The New Jersey Plan was introduced as an alternative by New Jersey delegate William Paterson (1745–1806). It proposed equal representation for all states in a one-house legislature, as existed already under the Articles of Confederation. It defined, however, the powers of the legislature to include the ability to collect revenue and regulate commerce. The New Jersey Plan otherwise protected the right of state governments to control business in the states. Though the proposal was quickly dismissed by most delegates, it officially set forth the small states' claim to an equal vote in Congress.
After strenuous debates, the framers settled on a few compromises. The Great Compromise set forth the provision that two houses of Congress would exist. The lower house would be apportioned representatives according to population, and they were to be elected directly by the people. The upper house would consist of two representatives for each state chosen by the state legislatures. Another compromise defined that three-fifths of the slave population would be counted for the purpose of representation and taxation. In defining the powers of Congress, delegates enumerated a much broader list of legislative powers than Congress had under the Articles of Confederation. Much of the responsibility for regulating the daily governmental business of American life, however, remained with the states.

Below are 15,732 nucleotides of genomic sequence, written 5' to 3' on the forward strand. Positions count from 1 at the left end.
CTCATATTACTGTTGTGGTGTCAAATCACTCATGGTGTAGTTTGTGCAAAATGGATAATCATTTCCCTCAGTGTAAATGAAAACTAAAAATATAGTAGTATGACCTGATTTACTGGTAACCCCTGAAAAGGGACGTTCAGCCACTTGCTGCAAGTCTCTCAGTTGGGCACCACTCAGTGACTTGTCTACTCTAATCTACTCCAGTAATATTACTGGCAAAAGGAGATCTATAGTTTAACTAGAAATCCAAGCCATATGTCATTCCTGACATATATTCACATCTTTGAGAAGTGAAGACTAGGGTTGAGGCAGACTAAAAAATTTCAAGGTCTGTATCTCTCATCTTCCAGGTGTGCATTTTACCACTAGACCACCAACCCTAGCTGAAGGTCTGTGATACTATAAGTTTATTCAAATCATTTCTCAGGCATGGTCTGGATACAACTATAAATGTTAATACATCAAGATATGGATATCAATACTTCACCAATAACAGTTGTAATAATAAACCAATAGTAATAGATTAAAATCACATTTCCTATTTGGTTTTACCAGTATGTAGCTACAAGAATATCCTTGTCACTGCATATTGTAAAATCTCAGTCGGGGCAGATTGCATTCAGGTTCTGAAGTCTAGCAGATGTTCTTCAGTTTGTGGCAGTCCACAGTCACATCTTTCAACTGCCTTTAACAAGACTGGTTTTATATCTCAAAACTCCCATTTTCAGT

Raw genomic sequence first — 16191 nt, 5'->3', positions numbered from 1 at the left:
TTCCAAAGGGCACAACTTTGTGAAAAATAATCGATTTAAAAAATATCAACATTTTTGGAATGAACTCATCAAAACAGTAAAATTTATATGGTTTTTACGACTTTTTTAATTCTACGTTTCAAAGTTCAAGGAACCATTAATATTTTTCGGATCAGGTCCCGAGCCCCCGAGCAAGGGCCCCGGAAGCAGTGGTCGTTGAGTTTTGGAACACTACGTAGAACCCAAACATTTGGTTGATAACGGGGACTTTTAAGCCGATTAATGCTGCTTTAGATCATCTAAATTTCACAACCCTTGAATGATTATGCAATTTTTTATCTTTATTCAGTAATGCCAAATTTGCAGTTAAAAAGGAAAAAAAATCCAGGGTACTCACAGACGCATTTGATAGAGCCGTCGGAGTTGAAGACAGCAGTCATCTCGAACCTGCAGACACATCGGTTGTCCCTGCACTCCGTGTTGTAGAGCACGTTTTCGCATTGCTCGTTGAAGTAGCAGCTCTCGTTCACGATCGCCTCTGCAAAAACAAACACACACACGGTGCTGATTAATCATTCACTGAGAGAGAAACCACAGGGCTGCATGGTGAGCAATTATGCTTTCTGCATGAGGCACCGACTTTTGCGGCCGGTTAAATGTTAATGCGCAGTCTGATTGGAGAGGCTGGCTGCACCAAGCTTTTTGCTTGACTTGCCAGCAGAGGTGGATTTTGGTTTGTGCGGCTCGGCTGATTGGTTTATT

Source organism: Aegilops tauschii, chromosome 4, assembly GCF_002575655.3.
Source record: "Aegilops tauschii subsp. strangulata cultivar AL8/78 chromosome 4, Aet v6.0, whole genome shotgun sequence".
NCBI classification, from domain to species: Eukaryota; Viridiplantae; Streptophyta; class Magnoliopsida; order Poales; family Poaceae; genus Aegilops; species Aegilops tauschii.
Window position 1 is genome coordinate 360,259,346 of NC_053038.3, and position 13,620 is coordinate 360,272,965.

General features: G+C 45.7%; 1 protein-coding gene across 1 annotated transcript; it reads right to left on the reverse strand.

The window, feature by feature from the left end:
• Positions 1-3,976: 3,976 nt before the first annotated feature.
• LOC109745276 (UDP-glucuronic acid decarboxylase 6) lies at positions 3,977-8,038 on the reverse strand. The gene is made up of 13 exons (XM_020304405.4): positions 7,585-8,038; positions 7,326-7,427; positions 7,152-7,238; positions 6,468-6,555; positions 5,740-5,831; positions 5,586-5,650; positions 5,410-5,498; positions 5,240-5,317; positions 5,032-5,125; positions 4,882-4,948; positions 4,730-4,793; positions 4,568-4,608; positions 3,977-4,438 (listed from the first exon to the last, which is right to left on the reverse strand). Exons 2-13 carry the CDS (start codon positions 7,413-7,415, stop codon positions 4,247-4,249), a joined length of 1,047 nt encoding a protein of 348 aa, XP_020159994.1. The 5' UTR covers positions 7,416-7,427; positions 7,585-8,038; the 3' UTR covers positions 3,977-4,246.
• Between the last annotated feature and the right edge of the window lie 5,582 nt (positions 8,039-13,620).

In mid-September 1787, the convention put its various resolutions and decisions into a final draft. The Constitution set forth a powerful central government balanced within by three branches of responsibility. The legislative branch had two chambers in Congress, the House of Representatives and the Senate, and was given the responsibility for making the laws. An executive branch, led by an elected president, was to oversee the enforcement of those laws. Finally, a judicial branch headed by a Supreme Court was to decide cases under the laws through a system of independent federal courts.
The final draft of the Constitution was signed by thirty-nine delegates to the Constitutional Convention. It needed only nine states of the thirteen to ratify it to replace the government under the Articles of Confederation. New Hampshire was the ninth state to ratify the Constitution, on June 21, 1788. Several states submitted their approval with recommendations for a Bill of Rights to protect the liberties, or freedom, of people from unfair governmental action. Both North Carolina and Rhode Island rejected the Constitution fully until after the addition of the Bill of Rights .